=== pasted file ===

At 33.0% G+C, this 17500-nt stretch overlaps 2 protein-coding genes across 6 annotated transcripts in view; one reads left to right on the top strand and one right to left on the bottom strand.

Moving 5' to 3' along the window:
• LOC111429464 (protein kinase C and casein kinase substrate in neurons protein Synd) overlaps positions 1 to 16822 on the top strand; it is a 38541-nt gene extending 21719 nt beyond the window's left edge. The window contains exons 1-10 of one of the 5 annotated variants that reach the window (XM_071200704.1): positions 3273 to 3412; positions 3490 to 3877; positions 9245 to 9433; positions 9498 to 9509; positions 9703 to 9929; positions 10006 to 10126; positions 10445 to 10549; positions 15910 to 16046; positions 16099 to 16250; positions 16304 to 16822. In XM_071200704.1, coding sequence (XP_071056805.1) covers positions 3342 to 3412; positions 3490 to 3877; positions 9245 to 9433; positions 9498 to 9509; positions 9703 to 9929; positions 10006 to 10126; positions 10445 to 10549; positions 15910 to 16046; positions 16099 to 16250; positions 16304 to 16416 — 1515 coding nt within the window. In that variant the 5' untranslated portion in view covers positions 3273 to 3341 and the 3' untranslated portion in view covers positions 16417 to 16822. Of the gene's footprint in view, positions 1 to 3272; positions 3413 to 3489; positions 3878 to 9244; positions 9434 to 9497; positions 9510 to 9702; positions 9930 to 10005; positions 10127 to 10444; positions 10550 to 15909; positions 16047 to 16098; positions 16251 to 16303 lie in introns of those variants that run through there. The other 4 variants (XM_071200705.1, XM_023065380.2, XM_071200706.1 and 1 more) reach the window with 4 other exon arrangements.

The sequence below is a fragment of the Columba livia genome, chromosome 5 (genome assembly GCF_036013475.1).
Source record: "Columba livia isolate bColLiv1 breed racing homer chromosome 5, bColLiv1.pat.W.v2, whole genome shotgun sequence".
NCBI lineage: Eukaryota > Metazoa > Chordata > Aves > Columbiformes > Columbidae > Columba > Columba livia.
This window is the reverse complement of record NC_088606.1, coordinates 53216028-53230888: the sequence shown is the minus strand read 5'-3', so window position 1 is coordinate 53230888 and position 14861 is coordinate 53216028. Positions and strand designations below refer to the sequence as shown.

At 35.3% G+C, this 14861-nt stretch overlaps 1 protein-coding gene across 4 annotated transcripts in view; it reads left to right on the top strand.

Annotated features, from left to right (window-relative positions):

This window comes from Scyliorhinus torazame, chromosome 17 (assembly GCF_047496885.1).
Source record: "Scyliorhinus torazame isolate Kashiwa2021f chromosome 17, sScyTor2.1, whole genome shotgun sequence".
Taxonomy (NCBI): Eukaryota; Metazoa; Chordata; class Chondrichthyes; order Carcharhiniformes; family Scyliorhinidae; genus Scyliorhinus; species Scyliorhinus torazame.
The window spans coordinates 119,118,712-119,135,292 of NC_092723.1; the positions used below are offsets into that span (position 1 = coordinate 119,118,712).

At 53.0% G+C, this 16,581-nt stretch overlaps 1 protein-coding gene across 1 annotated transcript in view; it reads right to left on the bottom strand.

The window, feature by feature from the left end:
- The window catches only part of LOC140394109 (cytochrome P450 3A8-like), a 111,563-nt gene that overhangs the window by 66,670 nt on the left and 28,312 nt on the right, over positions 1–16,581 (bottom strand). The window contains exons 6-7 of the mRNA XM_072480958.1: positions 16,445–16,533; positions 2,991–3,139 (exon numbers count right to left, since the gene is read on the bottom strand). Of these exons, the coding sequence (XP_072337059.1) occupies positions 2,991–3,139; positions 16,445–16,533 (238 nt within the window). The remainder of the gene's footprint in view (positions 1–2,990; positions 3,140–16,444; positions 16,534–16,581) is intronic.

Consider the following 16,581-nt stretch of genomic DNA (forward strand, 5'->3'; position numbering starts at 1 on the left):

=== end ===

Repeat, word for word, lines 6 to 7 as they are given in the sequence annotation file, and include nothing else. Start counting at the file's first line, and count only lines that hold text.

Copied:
NCBI lineage: Eukaryota > Metazoa > Chordata > Aves > Columbiformes > Columbidae > Columba > Columba livia.
This window is the reverse complement of record NC_088606.1, coordinates 53216028-53230888: the sequence shown is the minus strand read 5'-3', so window position 1 is coordinate 53230888 and position 14861 is coordinate 53216028. Positions and strand designations below refer to the sequence as shown.